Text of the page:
# CHAPTER 2 Strand 1: Structure and Motion within the Solar System

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1 CHAPTER 2 Strand 1: Structure and Motion within the Solar System Chapter Outline 2.1 EARTH, MOON, AND SUN SYSTEM (6.1.1) 2.2 GRAVITY AND INERTIA (6.1.2) 2.3 SCALE OF SOLAR SYSTEM (6.1.3) 2.4 REFERENCES The solar system consists of the Sun, planets, and other objects within Sun s gravitational influence. Gravity is the force of attraction between masses. The Sun-Earth-Moon system provides an opportunity to study interactions between objects in the solar system that influence phenomena observed from Earth. Scientists use data from many sources to determine the scale and properties of objects in our solar system. 11

2 2.1 Earth, Moon, and Sun System (6.1.1) Explore this Phenomenon You are walking out at night and, looking up into the sky, you see the scene above. What do you notice? Observations Questions Draw a model that shows the position of the Sun, Earth, and Moon during a full moon. 12

3 6.1.1 Phases of the Moon Develop and use a model of the Sun-Earth-Moon system to describe the cyclic patterns of lunar phases, eclipses of the Sun and Moon, and seasons. Examples of models could be physical, graphical, or conceptual. In this section focus on observable patterns created by the positions of the Earth, Moon, and Sun throughout the month. The Earth-Moon- Sun System also creates observable patterns throughout the year. It is important to analyze this system in order to describe how it creates repeating, or cyclic, patterns, Phases of the Moon As the moon orbits around Earth, different parts of it appear to be illuminated by the Sun. The Moon does not produce any light of its own. It only reflects light from the Sun. The Moon sometimes appears fully illuminated and sometimes appears completely dark. Although it changes in appearance, the Moon is always half illuminated by the Sun. From our perspective on Earth, we see all, a portion, or none of the illuminated part of the Moon. These predictable patterns in the appearance of the Moon are referred to as phases of the Moon. Visit this interactive for more information about the phases of the moon: 13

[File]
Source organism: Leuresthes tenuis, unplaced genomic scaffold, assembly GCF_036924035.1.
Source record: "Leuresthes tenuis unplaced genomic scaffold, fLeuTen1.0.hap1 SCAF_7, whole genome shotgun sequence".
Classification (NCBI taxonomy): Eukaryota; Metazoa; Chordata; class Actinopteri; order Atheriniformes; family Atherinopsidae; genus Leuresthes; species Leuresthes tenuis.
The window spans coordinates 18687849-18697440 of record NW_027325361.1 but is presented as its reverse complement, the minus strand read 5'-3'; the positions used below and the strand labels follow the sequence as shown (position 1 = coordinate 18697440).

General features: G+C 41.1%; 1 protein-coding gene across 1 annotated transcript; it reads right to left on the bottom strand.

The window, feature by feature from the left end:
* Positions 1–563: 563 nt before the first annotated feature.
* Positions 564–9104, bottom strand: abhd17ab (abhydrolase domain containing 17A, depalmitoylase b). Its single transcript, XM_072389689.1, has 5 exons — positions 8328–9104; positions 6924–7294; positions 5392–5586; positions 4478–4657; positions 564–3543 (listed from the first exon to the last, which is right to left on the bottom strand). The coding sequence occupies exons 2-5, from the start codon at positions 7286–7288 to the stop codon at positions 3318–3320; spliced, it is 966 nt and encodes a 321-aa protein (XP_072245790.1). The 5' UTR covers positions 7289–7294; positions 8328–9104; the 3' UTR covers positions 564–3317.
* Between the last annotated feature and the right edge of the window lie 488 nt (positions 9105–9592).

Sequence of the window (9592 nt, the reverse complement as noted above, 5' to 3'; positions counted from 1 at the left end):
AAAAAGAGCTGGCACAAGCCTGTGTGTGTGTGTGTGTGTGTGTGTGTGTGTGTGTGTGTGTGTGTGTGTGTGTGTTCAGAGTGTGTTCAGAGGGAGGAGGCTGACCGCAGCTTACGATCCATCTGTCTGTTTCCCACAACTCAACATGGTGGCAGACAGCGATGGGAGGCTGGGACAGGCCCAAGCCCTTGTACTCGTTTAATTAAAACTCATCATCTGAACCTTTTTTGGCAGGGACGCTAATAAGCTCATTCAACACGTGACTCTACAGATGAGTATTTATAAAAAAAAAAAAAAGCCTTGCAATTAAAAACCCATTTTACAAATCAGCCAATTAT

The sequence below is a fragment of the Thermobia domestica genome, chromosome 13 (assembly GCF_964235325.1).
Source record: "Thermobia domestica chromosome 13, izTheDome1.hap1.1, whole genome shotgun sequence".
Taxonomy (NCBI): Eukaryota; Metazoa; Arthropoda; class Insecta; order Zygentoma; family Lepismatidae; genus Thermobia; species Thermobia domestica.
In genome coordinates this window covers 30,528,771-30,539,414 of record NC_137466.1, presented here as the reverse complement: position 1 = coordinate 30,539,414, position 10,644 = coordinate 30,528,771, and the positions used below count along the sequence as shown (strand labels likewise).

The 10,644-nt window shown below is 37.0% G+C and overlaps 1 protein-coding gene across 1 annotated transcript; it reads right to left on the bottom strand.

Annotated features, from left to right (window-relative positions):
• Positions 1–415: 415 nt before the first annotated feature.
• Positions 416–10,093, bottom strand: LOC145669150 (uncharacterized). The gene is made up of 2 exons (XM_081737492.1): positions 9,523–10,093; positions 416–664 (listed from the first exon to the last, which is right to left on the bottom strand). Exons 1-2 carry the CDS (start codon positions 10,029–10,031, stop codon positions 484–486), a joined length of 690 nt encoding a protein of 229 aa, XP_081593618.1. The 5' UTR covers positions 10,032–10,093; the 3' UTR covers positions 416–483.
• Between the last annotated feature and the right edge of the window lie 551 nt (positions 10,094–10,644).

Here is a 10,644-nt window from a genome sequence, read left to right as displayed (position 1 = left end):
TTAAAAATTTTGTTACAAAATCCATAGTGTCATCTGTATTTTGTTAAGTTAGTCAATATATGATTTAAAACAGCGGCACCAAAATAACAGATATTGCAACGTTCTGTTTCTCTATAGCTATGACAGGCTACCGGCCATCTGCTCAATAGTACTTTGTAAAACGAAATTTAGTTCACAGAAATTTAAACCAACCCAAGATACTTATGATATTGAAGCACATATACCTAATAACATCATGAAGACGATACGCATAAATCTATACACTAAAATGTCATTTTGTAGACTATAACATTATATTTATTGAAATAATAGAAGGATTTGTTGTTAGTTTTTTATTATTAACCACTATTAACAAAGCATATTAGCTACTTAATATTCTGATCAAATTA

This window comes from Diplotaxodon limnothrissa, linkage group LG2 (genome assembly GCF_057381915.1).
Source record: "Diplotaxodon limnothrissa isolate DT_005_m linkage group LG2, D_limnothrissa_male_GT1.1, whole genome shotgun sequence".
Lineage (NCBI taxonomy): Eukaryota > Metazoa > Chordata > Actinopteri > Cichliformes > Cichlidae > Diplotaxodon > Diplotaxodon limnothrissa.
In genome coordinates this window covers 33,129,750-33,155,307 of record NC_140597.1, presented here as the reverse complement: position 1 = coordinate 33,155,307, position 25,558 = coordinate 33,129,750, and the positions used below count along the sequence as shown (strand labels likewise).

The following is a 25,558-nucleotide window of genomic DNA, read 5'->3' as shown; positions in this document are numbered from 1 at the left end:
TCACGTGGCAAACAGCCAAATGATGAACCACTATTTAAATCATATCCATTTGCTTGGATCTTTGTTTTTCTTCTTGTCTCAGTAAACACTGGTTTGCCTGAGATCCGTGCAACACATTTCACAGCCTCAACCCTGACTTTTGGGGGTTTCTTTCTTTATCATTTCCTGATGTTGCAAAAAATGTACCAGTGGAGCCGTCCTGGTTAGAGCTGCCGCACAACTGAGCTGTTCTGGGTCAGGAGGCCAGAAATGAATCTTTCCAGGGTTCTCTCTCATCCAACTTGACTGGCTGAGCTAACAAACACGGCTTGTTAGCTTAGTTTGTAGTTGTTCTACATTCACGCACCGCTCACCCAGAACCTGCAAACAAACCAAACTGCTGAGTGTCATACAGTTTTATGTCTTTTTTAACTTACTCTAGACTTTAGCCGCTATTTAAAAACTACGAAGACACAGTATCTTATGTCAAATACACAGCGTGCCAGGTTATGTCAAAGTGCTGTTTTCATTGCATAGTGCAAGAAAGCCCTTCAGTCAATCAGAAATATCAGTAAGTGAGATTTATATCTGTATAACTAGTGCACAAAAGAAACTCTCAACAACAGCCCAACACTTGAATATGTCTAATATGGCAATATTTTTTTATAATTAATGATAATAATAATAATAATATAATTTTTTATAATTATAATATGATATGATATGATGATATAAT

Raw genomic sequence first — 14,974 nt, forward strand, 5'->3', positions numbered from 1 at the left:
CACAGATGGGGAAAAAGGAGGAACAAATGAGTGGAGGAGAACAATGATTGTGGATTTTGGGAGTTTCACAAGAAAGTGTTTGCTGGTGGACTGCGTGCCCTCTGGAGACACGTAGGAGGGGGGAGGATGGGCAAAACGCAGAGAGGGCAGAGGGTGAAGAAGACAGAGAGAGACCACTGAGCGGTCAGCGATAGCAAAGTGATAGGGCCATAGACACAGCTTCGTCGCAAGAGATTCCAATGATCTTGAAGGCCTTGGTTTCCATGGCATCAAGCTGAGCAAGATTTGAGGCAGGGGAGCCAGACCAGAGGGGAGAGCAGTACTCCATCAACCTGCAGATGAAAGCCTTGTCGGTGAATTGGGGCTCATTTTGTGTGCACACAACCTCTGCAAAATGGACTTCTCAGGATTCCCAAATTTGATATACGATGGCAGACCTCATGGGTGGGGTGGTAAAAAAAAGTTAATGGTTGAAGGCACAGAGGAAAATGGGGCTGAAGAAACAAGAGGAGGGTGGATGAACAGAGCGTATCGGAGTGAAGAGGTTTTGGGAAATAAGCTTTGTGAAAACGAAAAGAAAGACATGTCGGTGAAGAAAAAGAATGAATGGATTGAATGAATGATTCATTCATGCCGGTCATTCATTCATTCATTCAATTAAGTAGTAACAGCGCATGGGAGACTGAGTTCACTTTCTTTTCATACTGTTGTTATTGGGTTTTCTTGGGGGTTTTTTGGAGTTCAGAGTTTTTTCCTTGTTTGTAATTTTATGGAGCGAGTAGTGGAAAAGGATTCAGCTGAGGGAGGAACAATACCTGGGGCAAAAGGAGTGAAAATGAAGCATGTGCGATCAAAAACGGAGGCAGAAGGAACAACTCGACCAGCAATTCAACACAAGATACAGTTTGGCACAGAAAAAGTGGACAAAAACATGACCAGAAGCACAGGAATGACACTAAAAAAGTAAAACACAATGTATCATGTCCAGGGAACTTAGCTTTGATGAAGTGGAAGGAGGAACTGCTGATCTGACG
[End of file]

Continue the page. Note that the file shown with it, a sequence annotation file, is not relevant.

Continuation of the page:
4 A full moon occurs when the Moon appears to be fully illuminated from our perspective on Earth. This happens when Earth is between the Moon and the Sun. As the Moon continues orbiting around Earth, the illuminated part that is visible from Earth decreases until the Moon appears to be completely dark. This phase is referred to as a new moon. As the cycle continues, the illuminated part of the Moon will appear to increase until it is fully illuminated again. This predictable pattern takes about 28 days. Watch this video to see the phases change: The illumination of the Moon increases to a full moon and decreases to a new moon. This predictable pattern occurs about every 28 days. Focus Questions 1. What causes the appearance of the Moon to change in a predictable? 2. Where are the Sun, Earth, Moon positioned for full and new moons to occur? 3. How does the Moon receive its light? 14

5 Putting It Together A month later, you are hiking up the canyon and, looking up the canyon, you see the scene above again. Based on what you have learned, draw a revised model that shows the position of the Sun, Earth, and Moon during a full moon. 15